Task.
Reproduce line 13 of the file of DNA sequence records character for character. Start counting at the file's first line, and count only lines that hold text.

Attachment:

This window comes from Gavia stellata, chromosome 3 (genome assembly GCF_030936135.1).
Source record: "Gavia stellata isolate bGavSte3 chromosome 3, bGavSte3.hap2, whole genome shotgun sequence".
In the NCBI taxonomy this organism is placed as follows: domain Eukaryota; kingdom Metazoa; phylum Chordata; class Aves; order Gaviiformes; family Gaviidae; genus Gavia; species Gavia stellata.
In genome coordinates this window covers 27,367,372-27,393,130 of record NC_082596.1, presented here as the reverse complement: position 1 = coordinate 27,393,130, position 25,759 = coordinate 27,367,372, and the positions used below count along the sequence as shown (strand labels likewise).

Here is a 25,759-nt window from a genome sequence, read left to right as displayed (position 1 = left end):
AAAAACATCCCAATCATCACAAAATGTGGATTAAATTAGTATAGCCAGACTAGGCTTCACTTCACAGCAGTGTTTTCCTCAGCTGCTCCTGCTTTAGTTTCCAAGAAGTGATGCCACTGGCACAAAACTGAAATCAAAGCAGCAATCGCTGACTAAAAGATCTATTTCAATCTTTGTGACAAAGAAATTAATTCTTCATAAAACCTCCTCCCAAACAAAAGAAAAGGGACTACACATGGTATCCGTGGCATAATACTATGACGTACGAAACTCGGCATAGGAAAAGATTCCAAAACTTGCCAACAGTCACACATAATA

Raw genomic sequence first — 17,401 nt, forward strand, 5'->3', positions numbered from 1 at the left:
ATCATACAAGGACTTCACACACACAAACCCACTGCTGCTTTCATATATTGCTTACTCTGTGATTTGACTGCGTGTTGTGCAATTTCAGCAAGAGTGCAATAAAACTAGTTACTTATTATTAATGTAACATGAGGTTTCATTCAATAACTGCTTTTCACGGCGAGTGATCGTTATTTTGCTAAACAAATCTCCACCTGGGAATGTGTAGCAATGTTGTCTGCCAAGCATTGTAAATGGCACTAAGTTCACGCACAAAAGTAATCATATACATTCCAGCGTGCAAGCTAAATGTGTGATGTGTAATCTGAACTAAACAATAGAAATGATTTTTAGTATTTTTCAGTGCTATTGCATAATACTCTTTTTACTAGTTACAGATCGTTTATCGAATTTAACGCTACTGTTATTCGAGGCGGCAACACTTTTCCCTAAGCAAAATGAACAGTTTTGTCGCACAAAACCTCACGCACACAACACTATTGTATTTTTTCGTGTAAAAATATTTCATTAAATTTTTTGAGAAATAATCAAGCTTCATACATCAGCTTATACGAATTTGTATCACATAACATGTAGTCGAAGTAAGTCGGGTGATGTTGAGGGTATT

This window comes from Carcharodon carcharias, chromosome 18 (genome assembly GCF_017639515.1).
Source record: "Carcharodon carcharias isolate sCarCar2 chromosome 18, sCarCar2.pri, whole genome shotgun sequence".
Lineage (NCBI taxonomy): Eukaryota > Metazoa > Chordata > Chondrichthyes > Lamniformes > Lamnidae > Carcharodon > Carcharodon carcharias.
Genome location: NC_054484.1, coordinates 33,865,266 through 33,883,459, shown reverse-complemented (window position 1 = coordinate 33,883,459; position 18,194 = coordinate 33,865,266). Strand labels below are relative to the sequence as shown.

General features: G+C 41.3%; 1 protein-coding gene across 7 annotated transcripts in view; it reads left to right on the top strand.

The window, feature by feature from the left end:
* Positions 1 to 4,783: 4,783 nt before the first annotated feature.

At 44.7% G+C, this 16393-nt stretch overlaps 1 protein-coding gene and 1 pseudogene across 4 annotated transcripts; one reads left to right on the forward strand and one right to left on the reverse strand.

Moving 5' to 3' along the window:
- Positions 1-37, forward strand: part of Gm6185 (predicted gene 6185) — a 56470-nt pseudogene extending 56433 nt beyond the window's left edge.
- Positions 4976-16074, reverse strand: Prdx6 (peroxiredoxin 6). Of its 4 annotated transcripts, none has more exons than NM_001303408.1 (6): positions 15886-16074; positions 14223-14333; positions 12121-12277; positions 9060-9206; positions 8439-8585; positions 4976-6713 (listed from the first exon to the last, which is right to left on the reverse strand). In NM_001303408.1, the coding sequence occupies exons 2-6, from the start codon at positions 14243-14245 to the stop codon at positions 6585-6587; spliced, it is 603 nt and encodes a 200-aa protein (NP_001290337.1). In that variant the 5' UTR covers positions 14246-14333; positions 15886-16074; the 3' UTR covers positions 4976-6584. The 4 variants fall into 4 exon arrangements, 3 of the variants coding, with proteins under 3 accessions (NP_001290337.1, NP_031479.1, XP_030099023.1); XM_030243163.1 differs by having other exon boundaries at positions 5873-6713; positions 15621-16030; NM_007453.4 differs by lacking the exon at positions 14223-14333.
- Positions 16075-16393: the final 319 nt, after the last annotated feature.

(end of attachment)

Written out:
General features: G+C 41.3%; 1 protein-coding gene across 7 annotated transcripts in view; it reads left to right on the top strand.